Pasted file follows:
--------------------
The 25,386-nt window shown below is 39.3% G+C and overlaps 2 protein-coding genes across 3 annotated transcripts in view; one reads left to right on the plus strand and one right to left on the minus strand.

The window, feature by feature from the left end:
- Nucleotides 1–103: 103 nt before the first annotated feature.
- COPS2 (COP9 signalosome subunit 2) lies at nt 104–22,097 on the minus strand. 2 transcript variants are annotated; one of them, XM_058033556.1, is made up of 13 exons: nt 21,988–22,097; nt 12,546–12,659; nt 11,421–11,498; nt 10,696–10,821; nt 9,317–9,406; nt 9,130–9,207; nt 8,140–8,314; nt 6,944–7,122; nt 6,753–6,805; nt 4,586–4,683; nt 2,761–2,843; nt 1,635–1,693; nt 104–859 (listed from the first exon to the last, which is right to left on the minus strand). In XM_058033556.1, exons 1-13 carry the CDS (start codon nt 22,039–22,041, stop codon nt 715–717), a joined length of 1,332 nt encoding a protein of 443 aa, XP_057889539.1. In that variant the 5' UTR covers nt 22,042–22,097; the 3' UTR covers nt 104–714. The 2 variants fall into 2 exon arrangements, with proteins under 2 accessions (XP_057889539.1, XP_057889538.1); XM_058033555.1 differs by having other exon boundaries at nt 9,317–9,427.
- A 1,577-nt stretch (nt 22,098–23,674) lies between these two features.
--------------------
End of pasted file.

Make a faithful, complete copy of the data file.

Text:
The 25,386-nt window shown below is 39.3% G+C and overlaps 2 protein-coding genes across 3 annotated transcripts in view; one reads left to right on the plus strand and one right to left on the minus strand.

The window, feature by feature from the left end:
- Nucleotides 1–103: 103 nt before the first annotated feature.
- COPS2 (COP9 signalosome subunit 2) lies at nt 104–22,097 on the minus strand. 2 transcript variants are annotated; one of them, XM_058033556.1, is made up of 13 exons: nt 21,988–22,097; nt 12,546–12,659; nt 11,421–11,498; nt 10,696–10,821; nt 9,317–9,406; nt 9,130–9,207; nt 8,140–8,314; nt 6,944–7,122; nt 6,753–6,805; nt 4,586–4,683; nt 2,761–2,843; nt 1,635–1,693; nt 104–859 (listed from the first exon to the last, which is right to left on the minus strand). In XM_058033556.1, exons 1-13 carry the CDS (start codon nt 22,039–22,041, stop codon nt 715–717), a joined length of 1,332 nt encoding a protein of 443 aa, XP_057889539.1. In that variant the 5' UTR covers nt 22,042–22,097; the 3' UTR covers nt 104–714. The 2 variants fall into 2 exon arrangements, with proteins under 2 accessions (XP_057889539.1, XP_057889538.1); XM_058033555.1 differs by having other exon boundaries at nt 9,317–9,427.
- A 1,577-nt stretch (nt 22,098–23,674) lies between these two features.